Corneal healing

An ulcer of the cornea heals by two methods: migration of surrounding epithelial cells followed by mitosis (dividing) of the cells, and introduction of blood vessels from the conjunctiva. Simple, small ulcers heal by the first method. However, larger or deeper ulcers often require the presence of blood vessels to supply inflammatory cells. White blood cells and fibroblasts produce granulation tissue and then scar tissue, effectively healing the cornea. Light micrograph of a newt lung cell in early anaphase of mitosis. ... The conjunctiva is a membrane that covers the sclera (white part of the eye) and lines the inside of the eyelids. ... White blood cells (also called leukocytes or immune cells) are a component of blood. ... A fibroblast is a cell that makes the structural fibers and ground substance of connective tissue. ... Granulation tissue is the tissue that replaces a fibrin clot in healing tissue. ...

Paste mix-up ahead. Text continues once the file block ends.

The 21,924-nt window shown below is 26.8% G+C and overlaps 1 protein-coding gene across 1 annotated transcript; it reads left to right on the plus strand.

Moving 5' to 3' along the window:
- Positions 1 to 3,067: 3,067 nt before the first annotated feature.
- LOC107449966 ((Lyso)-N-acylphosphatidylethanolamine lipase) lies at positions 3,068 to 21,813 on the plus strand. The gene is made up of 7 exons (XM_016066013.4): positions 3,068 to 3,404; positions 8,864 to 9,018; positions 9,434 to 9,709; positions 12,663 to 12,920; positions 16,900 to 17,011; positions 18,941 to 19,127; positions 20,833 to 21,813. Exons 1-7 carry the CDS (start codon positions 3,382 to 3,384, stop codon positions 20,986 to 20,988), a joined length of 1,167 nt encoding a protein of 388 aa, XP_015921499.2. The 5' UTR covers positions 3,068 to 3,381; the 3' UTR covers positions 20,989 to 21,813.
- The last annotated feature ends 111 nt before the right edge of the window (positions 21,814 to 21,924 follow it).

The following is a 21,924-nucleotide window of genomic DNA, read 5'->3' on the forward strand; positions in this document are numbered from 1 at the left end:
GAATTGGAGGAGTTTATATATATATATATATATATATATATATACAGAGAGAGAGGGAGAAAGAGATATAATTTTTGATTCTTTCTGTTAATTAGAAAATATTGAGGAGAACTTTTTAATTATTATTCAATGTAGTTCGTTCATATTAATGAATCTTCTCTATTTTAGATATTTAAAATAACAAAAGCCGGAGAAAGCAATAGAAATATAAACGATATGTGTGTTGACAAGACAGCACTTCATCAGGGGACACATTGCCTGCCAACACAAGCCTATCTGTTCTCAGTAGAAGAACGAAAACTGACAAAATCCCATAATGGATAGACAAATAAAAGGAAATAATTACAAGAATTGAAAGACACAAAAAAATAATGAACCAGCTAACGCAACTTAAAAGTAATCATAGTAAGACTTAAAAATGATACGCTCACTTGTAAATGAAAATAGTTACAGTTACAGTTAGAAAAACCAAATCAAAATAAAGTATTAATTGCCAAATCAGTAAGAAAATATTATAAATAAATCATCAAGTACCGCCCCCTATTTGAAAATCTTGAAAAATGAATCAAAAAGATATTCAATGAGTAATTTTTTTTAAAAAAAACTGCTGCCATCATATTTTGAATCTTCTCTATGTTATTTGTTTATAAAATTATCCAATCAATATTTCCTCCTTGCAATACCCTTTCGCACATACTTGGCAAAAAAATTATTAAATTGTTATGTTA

Superficial and deep corneal ulcers

Corneal ulcers are one of the most common eye diseases in dogs. They are caused by trauma, detergent burns, and infections. Other eye conditions can cause corneal ulcers, such as entropion, distichia, corneal dystrophy, and keratoconjunctivitis sicca. Superficial ulcers involve a loss of part of the epithelium. Deep ulcers extend into or through the stroma and are can result in severe scarring and corneal perforation. Descemetoceles occur when the ulcer extends through the stroma. This type of ulcer is especially dangerous and can result in perforation. Corneal ulcers are painful due to nerve exposure, and can cause tearing, squinting, and pawing at the eye. Entropion is a medical condition in which the eyelids fold inward. ... A distichia is an eyelash that arises from an abnormal spot on the eyelid of dogs. ... This article needs to be cleaned up to conform to a higher standard of quality. ... Keratoconjunctivitis sicca (KCS), also called keratits sicca, xerophthalmia, dry eye syndrome, or simply dry eyes, is an eye disease caused by decreased tear production or increased tear film evaporation commonly found in humans and small animals. ...